Jeevan Deol and Zeheer Kazmi (Eds). Contextualising Jihadi Thought.

 Jeevan Deol and Zeheer Kazmi (Eds). Contextualising Jihadi Thought.

London: Hurst; 413 pp. ISBN978-1-84904-130-0. £22.-; US $ 49.99

Reviewed by Richard Phelps

The attention given to a handful of Islamist intellectuals such as Sayyid Qutb notwithstanding, observers have largely given the ideological influences on militant Islamists short shrift. Amid such a background comes a diverse collection of sixteen essays in this edited volume aimed primarily at specialists, which explore and contextualise militant thought in conflicts across South- and South-East Asia, Africa and the Middle East, as well as the thinking of individual ideologues. The essays represent a significant contribution in advancing or revising our understanding of jihadist thought. The geographic breadth of focus denies the book a single message, yet this may in fact be the point.

Jeroen Gunning notes in relation to the two leading Egyptian groups, Islamic Jihad and Gamaa Islamiyya, “organisations with similar ideologies often behave very differently” (p.227). In line with this, the growing emphasis in other studies of terrorism on the functioning of small network dynamics is crucial, since ideology is not the be all and end all. The tendency to reduce jihadist thought to an intellectual pedigree of only a handful of figures (Banna, Qutb, Azzam) has been significantly undermined by this volume. Flagg Miller’s examination of the audiotapes of Abd al-Rahim al-Tahhan – a Syrian preacher who is the most prominent among the speakers found on a trove of 1,500 audio tapes retrieved from Bin Laden’s house in Afghanistan in 2001 – is a major contribution. A little-known figure who currently lives discreetly in Qatar, Miller’s chapter on al-Tahhan is arguably the most significant study since Byrnjar Lia’s biography of Abu Musab al-Suri – although his chapter would have benefitted from further biographical exploration of the man.  

Robert Crews’ essay examining the ideology of the Taliban in Afghanistan is particularly thoughtful. Pointing to the perceived low level of literacy among its followers and its leaders’ parochial rural backgrounds, the conventional tendency among most analysts has been to overlook any meaningful ideological component to the Taliban. As such, it is written off as anti-intellectual and its messaging is often dismissed as propaganda incapable of providing an understanding of how the movement perceives itself and the world and how this may be subject to internal variation and change. Not so, Crews argues, ”the central Taliban cause is ‘about ideas”(p. 346). Its own messaging describes it as a “movement” and its cause as a “revolution”. Tactical shifts such as the adoption of suicide bombing, roadside bombs, and beheadings highlight the fact that “[n]either geography nor illiteracy has isolated these mobile communities from wider historical processes” (p. 349).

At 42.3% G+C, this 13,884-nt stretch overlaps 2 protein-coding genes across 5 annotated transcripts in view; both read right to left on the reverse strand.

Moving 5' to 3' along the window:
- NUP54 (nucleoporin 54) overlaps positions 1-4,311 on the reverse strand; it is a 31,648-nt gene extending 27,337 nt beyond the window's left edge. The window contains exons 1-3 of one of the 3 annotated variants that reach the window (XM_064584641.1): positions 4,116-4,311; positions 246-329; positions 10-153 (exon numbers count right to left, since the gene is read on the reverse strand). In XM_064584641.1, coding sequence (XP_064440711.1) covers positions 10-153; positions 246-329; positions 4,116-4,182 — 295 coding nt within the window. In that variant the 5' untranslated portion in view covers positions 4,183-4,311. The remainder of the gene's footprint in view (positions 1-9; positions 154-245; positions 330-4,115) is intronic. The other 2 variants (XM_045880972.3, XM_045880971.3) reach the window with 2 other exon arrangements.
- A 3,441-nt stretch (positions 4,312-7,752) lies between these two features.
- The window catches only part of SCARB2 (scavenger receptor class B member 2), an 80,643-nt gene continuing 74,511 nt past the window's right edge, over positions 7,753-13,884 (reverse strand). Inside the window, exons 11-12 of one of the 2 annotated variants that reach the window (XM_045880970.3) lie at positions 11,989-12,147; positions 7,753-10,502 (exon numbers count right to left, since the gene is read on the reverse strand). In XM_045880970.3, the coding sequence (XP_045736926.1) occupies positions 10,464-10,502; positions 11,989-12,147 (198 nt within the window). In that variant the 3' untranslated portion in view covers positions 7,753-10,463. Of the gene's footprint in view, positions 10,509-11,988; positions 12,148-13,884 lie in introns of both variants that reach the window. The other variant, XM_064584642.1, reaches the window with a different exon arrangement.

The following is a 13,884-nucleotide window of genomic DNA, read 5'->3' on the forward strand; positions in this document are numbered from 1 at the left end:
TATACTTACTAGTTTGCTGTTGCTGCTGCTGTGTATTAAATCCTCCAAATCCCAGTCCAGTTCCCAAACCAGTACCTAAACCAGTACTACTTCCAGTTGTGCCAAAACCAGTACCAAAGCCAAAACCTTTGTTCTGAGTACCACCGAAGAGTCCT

Other essays move also to territories that have been hardly explored.  Greg Fealy and Ken Ward’s chapter examines jihadist thought in Indonesia. Although acts of violence such as the 2002 Bali bombings have received significant attention, the role of ideology there has not. Whereas Scott Atran’s book Talking to the Enemy explored the highly localised social dynamics between the individuals involved, the authors here examine an impressive selection of Indonesian primary sources, such as the prison writings of the Bali bombers, to gain an understanding of ideological influences. Revealingly, a treatise titled Sowing Jihad, Reaping Terror that was authored by followers of the Malaysian terrorist leader Noordin Mohammed Top lists over 200 sources – of which many are publications written in Arabic and almost none of which are local Indonesian religious texts.

Elsewhere, examining the ideology of Lashkar-e-Taiba (“LeT”), Faisal Devji observes although it is often presented as proxy of the Pakistani military in its war over the border region of Kashmir, the LeT’s view of the Indian subcontinent is profoundly different from the concept that underwrites the state of Pakistan.  The group wishes to eradicate the border between Pakistan and India rather than simply readjusting it to include more Muslims on the Pakistani side. Confronted with the demographic reality in which the subcontinent’s Hindu population dwarfs the Muslim population by hundreds of millions, LeT responds by envisaging a future state that is fragmented into numerous Muslim, Hindu, and Sikh statelets – such as the kind which existed in colonial times (p.287).

The eclectic nature of the grouping together of these essays is as much a strength as it is a weakness. They range from the Saudi disengagement programme for prisoners, to discussions of historical terms such as Khariji and Murji’i that jihadists and their opponents use to denote one another. Almost everywhere where it exists, Islamism has worked in conjunction with nationalism and other local ideological currents, rather than in opposition. Though one or two of the essays (such as an examination of Islamism in Britain and an anthropological essay about Afghanistan) appear to contribute little, this does not detract from an otherwise informative volume.

About the reviewer: Richard Phelps is an Adjunct Fellow of the Quilliam Foundation.

 



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Perspectives on Terrorism is  a journal of the Terrorism Research Initiative and the Center for Terrorism and Security Studies

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